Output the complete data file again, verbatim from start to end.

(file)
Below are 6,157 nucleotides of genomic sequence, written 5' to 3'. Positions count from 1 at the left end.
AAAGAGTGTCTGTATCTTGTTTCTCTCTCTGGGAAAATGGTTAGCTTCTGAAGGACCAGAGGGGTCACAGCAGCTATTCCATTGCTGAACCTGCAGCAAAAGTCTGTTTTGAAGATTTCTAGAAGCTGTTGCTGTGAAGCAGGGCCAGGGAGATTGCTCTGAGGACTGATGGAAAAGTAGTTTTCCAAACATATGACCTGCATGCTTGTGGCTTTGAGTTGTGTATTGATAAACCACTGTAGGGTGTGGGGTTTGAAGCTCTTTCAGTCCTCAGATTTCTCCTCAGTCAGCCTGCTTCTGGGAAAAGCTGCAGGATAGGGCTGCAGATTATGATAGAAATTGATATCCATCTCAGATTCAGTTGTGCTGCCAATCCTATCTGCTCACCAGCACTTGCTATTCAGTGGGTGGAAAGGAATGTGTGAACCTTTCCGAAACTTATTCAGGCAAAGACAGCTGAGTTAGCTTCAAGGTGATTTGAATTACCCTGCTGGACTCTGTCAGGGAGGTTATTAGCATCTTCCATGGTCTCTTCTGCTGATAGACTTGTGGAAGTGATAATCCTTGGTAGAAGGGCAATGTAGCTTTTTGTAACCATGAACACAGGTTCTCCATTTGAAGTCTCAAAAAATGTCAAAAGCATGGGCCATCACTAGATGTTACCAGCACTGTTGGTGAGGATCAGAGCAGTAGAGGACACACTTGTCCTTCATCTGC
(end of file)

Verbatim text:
Below are 6,157 nucleotides of genomic sequence, written 5' to 3'. Positions count from 1 at the left end.
AAAGAGTGTCTGTATCTTGTTTCTCTCTCTGGGAAAATGGTTAGCTTCTGAAGGACCAGAGGGGTCACAGCAGCTATTCCATTGCTGAACCTGCAGCAAAAGTCTGTTTTGAAGATTTCTAGAAGCTGTTGCTGTGAAGCAGGGCCAGGGAGATTGCTCTGAGGACTGATGGAAAAGTAGTTTTCCAAACATATGACCTGCATGCTTGTGGCTTTGAGTTGTGTATTGATAAACCACTGTAGGGTGTGGGGTTTGAAGCTCTTTCAGTCCTCAGATTTCTCCTCAGTCAGCCTGCTTCTGGGAAAAGCTGCAGGATAGGGCTGCAGATTATGATAGAAATTGATATCCATCTCAGATTCAGTTGTGCTGCCAATCCTATCTGCTCACCAGCACTTGCTATTCAGTGGGTGGAAAGGAATGTGTGAACCTTTCCGAAACTTATTCAGGCAAAGACAGCTGAGTTAGCTTCAAGGTGATTTGAATTACCCTGCTGGACTCTGTCAGGGAGGTTATTAGCATCTTCCATGGTCTCTTCTGCTGATAGACTTGTGGAAGTGATAATCCTTGGTAGAAGGGCAATGTAGCTTTTTGTAACCATGAACACAGGTTCTCCATTTGAAGTCTCAAAAAATGTCAAAAGCATGGGCCATCACTAGATGTTACCAGCACTGTTGGTGAGGATCAGAGCAGTAGAGGACACACTTGTCCTTCATCTGC